Photo taken at 1/160, f.8 and 18mm focal length. Then dealt to on the computer. No Instagram.

It’s purely filtering – the apparent fringing on the top right is an artefact of the process I used.

Can anybody guess what I did? Clue: not all the picture is actually filtered; and the effect is mostly a digital rendering of a well known film-photographic technique. You could, I think, do much of this in a darkroom with trays of chemicals and a stop-watch, old-style. But the computer’s faster, cleaner and not so smelly.

Your thoughts?

Copyright © Matthew Wright 2014

Coming up: More writing tops, science geekery and history. Watch this space.

Coffee… from the age of dieselpunk

While on holiday in Napier, New Zealand the other week, I stumbled across this. An Airstream trailer turned into a coffee cart for the Silver Bullet Coffee Company.

Coffee cart on the Marine Parade, Napier.

Coffee cart on the Marine Parade, Napier.

Airstream coffee cart on Napier's Marine Parade.

Airstream coffee cart on Napier’s Marine Parade.

I am a huge fan of these streamline stylings. You?

I am a huge fan of these streamline stylings. You?

The cart opened in November 2013, and although the caravan it’s built around dates to 1976, it’s an Airstream – which makes it pure mid-century. Post-deco, but definitely not Swedish Modern or 1970s kitsch. I am a huge, huge fan of mid-twentieth century stylings – especially the streamline shapes that defined the age. Call it dieselpunk. Thoughts?

Copyright © Matthew Wright 2014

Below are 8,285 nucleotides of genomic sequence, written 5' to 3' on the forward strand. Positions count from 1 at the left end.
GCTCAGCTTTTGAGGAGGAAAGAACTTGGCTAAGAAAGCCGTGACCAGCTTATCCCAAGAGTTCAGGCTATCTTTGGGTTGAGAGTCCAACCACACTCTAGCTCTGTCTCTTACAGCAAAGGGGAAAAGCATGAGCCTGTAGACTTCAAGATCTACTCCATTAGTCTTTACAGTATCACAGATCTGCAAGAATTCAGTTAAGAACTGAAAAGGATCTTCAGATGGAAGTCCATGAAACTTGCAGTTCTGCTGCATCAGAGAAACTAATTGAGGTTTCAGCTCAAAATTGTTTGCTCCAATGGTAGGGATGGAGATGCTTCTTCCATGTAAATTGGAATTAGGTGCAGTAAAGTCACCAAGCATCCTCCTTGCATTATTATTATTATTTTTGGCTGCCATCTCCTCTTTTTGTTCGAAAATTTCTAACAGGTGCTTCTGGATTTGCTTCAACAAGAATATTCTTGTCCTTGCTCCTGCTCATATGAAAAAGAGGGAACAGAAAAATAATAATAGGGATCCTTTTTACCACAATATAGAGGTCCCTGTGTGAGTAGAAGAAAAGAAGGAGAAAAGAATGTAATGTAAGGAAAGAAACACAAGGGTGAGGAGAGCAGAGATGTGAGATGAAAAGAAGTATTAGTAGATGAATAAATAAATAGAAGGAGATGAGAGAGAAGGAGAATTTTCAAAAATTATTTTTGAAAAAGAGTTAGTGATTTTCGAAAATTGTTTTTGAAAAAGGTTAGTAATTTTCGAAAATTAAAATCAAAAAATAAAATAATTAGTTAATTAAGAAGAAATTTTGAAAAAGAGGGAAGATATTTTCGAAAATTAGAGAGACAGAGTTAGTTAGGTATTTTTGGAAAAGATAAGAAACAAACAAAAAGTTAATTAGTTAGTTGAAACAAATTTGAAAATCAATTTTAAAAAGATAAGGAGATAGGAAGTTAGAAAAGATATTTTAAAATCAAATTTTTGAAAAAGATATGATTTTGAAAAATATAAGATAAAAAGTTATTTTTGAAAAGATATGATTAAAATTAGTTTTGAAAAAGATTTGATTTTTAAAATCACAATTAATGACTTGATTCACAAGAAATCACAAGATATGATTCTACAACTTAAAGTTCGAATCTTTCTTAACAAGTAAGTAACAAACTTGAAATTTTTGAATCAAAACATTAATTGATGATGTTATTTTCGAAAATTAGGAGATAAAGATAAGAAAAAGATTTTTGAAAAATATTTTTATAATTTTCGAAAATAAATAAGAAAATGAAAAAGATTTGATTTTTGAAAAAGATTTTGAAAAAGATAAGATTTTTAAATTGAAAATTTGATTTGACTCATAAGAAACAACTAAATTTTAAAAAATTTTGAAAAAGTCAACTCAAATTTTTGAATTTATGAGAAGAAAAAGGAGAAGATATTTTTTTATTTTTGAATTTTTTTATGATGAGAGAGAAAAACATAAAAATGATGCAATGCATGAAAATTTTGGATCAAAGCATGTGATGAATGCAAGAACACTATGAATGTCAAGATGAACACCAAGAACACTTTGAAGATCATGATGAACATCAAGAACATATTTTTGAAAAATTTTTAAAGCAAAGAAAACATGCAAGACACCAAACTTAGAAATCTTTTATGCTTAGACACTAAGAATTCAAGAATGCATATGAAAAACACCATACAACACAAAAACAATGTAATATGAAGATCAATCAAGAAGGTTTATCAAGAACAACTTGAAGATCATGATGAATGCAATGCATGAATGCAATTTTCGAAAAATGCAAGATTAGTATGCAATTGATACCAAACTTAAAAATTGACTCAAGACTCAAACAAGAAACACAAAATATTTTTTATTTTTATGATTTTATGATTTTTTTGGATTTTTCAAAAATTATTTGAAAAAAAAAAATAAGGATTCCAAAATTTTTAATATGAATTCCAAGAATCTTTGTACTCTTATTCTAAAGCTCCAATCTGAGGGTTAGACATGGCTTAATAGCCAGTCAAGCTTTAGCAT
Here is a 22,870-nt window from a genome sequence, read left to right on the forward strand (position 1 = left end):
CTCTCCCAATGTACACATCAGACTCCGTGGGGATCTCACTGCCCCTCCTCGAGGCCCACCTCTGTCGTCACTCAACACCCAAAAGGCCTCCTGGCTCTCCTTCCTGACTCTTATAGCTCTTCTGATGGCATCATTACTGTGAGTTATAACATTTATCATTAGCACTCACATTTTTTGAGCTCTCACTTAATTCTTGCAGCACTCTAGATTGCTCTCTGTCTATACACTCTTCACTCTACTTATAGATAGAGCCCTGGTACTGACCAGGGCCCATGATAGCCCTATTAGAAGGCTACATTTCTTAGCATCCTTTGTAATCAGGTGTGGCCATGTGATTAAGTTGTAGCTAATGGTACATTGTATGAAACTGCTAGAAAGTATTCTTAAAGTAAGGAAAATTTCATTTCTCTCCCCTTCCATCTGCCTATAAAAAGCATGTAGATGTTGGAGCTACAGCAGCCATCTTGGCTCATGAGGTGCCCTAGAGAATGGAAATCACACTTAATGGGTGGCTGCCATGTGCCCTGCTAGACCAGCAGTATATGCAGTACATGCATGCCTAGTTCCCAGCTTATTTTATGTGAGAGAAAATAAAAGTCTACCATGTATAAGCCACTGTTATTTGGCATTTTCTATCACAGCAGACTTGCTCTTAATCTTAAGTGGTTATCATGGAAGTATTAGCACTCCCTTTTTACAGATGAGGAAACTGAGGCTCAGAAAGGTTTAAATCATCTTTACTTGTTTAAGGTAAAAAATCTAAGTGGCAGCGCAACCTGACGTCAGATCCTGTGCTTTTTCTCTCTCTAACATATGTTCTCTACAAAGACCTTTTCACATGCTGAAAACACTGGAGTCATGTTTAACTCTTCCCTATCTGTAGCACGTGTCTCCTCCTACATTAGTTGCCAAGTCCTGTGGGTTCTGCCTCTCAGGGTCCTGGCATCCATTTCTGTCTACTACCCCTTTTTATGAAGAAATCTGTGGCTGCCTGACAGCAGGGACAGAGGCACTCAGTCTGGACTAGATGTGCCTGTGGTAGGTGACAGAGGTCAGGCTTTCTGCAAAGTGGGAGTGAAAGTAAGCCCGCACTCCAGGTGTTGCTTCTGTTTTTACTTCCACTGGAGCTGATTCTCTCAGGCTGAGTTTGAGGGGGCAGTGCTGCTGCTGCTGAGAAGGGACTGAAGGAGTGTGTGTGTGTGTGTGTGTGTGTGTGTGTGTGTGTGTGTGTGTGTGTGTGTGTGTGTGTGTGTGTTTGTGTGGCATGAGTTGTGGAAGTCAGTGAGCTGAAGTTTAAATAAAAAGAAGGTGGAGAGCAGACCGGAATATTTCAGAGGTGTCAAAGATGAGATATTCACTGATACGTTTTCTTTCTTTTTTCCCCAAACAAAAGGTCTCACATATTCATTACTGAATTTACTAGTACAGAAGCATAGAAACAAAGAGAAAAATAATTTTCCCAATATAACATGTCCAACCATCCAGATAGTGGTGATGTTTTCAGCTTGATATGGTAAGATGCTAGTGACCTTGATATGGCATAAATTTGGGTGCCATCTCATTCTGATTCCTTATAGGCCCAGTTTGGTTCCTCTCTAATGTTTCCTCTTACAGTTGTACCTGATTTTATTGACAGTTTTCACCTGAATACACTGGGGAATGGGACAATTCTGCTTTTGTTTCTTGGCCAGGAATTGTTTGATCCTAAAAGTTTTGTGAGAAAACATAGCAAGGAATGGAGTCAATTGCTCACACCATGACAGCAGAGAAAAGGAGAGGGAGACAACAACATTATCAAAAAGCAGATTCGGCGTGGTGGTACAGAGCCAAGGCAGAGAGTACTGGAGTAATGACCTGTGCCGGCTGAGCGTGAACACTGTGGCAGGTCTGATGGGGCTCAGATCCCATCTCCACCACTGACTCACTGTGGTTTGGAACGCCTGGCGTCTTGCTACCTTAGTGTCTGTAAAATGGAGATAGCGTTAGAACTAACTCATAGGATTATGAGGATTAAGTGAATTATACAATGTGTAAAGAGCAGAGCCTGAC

Coming up: Essential writing skills, writing tips, more science geekery – yes, including that custard-lightspeed trick as soon as I get some photos. And more. Watch this space.

Enjoying the art deco fantasy of Napier, New Zealand

I’ve spent a few days prowling the downtown streets of my home town, Napier, New Zealand, capturing its art deco heritage.

The Sun Bay, memorial to the 258 who died in the devastating quake of 1931.

The Sun Bay, memorial to the 258 who died in the devastating quake of 1931.

I’ve been writing on it for years – Random House produced my first book on the history of this city, back in 1997. The downtown collection of modernist buildings emerged from a devastating earthquake of 1931, which prompted wholesale reconstruction. Most of it, broadly, was complete by 1938-40, although the Anglican cathedral did not reopen until the early 1950s.

Modernist buildings on the corner of Hastings and Tennyson Streets, Napier, New Zealand.

Modernist buildings on the corner of Hastings and Tennyson Streets, Napier, New Zealand.

Initially, architects had grand plans for block-spanning buildings, Spanish Mission style along the lines of Santa Barbara. But Depression-era financial penury put paid to them, and instead owners rebuilt, individually, as they could afford it. The result was one of the best collections of small modernist-style buildings anywhere in the world. The book I wrote on the quake and its outcome, back in 2001, is long out of print. But I can still walk the streets of my home town and take photographs. Enjoy.

Detail of the Thorp building. When I was a kid, this was a shoe store. Then it became a coffee shop. Now it's empty and up for lease.

Detail of the Thorp building. When I was a kid, this was a shoe store. Then it became a coffee shop. Now it’s empty and up for lease.

The Market Reserve building, centre here on Tennyson Street, was the first to go up after the devastating 1931 quake - it had been authorised before the disaster and would have been built anyway.

The Market Reserve building, centre here on Tennyson Street, was the first to go up after the devastating 1931 quake – it had been authorised before the disaster and would have been built anyway.

Copyright © Matthew Wright 2014